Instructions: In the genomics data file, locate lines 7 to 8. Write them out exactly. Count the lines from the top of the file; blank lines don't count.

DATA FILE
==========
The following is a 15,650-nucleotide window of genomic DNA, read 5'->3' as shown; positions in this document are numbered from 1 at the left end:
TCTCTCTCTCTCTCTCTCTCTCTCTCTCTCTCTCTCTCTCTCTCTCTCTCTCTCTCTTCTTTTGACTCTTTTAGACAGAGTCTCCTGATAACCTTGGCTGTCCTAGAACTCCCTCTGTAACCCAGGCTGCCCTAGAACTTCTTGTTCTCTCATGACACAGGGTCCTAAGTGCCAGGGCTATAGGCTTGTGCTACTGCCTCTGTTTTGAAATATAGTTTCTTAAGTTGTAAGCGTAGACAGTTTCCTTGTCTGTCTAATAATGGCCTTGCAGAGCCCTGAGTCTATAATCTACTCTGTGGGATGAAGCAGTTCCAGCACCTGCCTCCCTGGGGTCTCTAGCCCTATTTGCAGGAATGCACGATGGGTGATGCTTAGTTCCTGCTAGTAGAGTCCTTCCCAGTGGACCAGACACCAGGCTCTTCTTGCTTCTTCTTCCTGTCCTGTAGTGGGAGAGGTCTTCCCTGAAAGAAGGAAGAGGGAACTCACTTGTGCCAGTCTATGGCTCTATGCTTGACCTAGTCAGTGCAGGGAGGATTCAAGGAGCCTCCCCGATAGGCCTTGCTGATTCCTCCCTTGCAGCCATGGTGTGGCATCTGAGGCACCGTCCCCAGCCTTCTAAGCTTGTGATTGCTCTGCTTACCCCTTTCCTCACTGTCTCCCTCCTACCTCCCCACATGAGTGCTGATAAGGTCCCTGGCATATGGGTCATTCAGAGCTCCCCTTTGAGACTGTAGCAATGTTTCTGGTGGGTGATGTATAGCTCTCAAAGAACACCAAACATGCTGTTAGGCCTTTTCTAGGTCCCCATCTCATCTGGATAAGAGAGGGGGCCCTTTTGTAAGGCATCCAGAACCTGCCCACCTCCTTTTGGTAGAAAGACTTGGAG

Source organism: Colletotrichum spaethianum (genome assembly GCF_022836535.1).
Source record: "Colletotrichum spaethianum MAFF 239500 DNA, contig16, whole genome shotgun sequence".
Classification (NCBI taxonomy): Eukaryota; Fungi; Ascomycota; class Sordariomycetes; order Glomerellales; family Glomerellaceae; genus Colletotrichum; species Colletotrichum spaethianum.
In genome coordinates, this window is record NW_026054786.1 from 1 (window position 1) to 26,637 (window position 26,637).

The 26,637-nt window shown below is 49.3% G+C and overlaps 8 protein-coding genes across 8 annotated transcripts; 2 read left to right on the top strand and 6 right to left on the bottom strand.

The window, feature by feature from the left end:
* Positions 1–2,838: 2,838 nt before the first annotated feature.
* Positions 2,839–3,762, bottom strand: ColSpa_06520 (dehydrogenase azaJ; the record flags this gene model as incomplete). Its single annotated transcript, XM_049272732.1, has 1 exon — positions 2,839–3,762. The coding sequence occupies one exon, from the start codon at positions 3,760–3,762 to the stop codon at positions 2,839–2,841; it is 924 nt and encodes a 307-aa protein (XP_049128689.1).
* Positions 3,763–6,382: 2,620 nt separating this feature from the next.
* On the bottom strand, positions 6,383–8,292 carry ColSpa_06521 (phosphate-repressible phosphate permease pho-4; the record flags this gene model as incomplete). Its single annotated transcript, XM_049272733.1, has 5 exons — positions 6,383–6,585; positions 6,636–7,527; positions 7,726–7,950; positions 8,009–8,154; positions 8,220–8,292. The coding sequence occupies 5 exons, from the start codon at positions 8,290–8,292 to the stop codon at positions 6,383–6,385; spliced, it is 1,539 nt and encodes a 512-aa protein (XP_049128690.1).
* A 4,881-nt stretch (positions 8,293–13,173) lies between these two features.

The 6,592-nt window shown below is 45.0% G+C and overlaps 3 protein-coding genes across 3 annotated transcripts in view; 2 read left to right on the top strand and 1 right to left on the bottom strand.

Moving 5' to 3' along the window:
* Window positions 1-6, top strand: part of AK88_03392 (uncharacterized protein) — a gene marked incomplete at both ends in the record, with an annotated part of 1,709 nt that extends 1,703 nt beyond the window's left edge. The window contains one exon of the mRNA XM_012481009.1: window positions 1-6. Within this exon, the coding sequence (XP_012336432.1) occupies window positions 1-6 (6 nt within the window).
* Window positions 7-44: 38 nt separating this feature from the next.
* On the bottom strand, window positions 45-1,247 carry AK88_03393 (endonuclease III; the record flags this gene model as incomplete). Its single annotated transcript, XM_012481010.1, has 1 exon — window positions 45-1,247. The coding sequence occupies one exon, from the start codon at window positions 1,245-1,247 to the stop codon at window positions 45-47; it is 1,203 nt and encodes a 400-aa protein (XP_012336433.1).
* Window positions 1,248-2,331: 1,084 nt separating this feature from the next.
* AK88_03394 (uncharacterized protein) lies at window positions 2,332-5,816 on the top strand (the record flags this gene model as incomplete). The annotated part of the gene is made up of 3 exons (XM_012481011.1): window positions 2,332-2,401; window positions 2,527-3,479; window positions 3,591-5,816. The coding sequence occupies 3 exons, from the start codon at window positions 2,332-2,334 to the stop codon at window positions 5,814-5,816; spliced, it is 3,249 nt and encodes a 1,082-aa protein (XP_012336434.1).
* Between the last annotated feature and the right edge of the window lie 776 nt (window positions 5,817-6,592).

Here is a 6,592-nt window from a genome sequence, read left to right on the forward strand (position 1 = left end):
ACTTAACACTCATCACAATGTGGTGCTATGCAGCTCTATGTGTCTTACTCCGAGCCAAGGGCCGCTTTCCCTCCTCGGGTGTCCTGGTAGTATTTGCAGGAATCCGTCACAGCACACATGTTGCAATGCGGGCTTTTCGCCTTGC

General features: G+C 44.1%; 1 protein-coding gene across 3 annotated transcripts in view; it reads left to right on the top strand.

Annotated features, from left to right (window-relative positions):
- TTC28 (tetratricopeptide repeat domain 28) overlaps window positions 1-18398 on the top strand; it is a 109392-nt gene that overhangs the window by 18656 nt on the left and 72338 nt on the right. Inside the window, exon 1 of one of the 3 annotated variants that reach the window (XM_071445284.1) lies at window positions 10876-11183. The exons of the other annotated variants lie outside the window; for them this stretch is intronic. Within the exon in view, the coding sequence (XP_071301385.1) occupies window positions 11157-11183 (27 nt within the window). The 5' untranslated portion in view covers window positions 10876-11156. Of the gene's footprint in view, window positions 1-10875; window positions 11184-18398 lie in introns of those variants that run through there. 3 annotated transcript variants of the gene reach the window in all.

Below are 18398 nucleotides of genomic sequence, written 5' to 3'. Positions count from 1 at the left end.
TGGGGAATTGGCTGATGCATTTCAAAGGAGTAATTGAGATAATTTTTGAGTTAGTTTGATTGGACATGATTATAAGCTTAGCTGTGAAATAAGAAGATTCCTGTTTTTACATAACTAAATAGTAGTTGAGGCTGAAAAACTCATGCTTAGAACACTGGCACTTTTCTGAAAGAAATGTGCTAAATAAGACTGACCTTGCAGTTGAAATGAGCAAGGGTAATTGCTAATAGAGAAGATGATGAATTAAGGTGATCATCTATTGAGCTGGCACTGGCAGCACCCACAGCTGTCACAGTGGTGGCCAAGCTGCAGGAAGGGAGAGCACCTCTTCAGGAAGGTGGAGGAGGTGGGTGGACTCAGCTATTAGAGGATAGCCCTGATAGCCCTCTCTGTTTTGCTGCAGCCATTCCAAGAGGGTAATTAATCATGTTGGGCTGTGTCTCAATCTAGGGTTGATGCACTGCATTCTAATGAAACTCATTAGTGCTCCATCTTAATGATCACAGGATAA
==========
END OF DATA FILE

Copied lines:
The 26,637-nt window shown below is 49.3% G+C and overlaps 8 protein-coding genes across 8 annotated transcripts; 2 read left to right on the top strand and 6 right to left on the bottom strand.

The window, feature by feature from the left end: